By Jeff King
Although the Central Pacific Hurricane season doesn’t officially begin until this Monday, June 1, Hurricane Andres has come a callin’ early. The Category Three maelstrom is spinning forcefully about 700 miles west-southwest of Baja California. Because of the relative distance from any significant “targets,” the Central Pacific Hurricane Center has issued no coastal watches or warnings at this time.
As of 5 p.m. HST today, the center of Hurricane Andres was located near latitude 15.1 North, longitude 116.8 West. Andres is moving toward the northwest near seven mph (11 km/h). A turn toward the west- northwest is likely by Sunday. Maximum sustained winds have increased to near 110 mph (175 km/h) with higher gusts. Gradual weakening is forecast during the next couple of days. Hurricane force winds extend outward up to 35 miles (55 km) from the center and tropical storm force winds extend outward up to 160 miles (260 km).
Only one of the dozen or so forecast hurricane models predicts a storm powerful enough to reach Hawai’i. The other track paths show a remnant low weather system that could bring stronger than usual trade winds by late next week – and a possible bump in surf size along east and south facing shores.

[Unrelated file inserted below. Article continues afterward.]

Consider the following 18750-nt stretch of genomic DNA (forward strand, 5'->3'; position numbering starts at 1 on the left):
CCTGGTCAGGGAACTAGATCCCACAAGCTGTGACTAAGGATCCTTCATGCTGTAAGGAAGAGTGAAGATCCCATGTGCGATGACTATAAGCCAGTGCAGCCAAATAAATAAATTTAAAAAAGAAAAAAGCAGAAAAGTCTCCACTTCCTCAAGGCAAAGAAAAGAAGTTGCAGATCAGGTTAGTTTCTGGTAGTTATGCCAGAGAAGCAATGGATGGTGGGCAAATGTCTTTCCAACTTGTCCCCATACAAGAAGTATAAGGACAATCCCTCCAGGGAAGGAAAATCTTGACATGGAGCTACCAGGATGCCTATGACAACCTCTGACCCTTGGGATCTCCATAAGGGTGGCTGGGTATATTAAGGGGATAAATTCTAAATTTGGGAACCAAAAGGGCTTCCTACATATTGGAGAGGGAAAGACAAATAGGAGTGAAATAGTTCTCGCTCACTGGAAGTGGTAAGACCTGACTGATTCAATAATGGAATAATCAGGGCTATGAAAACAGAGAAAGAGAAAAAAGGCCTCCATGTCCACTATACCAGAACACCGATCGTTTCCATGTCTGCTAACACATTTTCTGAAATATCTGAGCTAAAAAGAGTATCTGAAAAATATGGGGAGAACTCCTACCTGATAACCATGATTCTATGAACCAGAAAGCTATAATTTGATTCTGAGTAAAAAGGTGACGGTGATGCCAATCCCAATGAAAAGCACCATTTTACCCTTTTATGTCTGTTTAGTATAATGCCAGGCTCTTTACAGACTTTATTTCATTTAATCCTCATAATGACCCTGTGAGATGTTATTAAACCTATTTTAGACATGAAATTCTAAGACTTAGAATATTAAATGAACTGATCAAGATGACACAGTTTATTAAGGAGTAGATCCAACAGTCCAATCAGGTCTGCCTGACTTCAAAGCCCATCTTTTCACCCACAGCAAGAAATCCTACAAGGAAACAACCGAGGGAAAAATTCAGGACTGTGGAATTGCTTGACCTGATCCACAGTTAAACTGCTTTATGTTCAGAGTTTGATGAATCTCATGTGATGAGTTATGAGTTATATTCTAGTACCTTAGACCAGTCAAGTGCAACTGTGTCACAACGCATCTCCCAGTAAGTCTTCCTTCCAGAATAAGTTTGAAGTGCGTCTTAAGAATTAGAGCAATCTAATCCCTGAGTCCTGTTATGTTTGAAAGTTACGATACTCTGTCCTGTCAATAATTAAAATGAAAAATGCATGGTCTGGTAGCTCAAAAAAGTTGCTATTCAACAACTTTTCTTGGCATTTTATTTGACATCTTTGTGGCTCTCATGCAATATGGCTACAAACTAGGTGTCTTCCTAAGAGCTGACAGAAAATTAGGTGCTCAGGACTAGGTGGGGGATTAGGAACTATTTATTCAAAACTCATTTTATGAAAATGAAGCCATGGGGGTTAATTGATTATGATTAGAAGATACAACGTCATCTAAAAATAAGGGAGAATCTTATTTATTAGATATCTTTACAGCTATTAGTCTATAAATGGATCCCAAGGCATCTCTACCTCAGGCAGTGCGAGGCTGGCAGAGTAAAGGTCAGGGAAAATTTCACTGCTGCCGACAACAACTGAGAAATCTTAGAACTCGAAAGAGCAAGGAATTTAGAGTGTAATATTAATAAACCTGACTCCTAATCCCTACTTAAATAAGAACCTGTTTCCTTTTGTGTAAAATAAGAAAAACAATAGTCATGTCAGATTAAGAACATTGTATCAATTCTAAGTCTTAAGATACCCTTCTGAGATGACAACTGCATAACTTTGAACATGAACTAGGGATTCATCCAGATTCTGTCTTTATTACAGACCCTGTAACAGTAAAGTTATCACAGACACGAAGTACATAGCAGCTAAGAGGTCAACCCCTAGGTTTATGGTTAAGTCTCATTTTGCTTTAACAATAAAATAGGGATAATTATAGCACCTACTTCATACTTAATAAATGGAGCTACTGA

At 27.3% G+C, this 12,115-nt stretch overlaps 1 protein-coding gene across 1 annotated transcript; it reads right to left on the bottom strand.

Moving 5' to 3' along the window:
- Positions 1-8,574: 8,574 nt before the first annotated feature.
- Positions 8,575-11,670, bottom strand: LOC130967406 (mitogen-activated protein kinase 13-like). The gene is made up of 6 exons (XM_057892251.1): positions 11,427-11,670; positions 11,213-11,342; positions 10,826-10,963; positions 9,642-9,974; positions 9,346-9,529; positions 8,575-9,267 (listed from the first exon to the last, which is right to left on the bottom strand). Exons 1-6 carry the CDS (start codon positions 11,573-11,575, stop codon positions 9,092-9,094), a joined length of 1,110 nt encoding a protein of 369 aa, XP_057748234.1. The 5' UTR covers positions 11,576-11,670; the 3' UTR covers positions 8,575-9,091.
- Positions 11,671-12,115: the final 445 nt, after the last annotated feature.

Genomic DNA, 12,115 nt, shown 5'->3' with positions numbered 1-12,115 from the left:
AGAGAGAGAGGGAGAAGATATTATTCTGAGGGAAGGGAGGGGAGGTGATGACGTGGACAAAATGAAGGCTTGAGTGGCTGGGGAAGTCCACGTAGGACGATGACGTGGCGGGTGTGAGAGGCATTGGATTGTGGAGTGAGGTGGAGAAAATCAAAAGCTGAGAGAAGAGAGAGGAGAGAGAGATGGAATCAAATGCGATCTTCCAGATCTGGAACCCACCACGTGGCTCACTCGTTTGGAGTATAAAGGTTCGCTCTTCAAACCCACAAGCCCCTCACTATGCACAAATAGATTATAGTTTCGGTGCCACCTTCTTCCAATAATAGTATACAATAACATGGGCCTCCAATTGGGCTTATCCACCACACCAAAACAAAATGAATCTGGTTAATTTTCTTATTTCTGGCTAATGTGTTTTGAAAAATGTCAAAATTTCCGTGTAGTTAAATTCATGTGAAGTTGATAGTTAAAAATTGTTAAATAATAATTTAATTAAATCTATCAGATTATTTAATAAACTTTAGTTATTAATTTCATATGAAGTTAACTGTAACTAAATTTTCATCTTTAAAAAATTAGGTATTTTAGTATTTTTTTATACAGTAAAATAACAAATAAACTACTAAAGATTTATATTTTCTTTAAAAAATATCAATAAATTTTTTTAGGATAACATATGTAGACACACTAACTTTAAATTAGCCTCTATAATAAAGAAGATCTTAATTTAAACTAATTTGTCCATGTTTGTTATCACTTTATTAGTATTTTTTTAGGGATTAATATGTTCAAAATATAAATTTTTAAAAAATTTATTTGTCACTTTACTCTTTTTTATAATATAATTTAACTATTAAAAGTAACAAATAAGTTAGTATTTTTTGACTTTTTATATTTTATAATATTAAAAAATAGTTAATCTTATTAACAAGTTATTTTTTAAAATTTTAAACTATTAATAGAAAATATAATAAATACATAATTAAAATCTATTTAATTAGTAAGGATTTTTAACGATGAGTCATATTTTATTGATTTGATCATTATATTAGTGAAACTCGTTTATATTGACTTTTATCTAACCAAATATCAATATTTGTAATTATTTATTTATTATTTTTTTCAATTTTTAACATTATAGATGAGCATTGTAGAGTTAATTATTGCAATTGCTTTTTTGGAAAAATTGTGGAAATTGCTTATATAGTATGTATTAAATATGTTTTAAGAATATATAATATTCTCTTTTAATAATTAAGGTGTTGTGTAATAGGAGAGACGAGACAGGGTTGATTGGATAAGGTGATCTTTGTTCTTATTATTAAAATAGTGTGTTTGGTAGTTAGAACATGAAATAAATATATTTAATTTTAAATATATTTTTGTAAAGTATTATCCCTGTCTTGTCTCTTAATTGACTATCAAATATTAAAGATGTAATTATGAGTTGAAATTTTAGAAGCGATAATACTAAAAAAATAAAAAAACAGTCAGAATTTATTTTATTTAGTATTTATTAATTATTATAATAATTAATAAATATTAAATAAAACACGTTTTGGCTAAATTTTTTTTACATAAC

Recently honored for his excellence in preparing us for hurricane season, Maui weather guru Glenn James offers this forecast for the upcoming storm season: “The Central Pacific Hurricane Center (CPHC) is predicting a busy storm season this year, which runs from June through the end of November in our area. In their pre-season press conference they predicted 5 to 8 tropical cyclones could form in the Central Pacific basin this year. The normal number is 4-5 tropical systems. The busiest months for hurricanes are July thorough October, and models point to a 70 percent chance for an above normal season…because of the strengthening El Nino conditions.”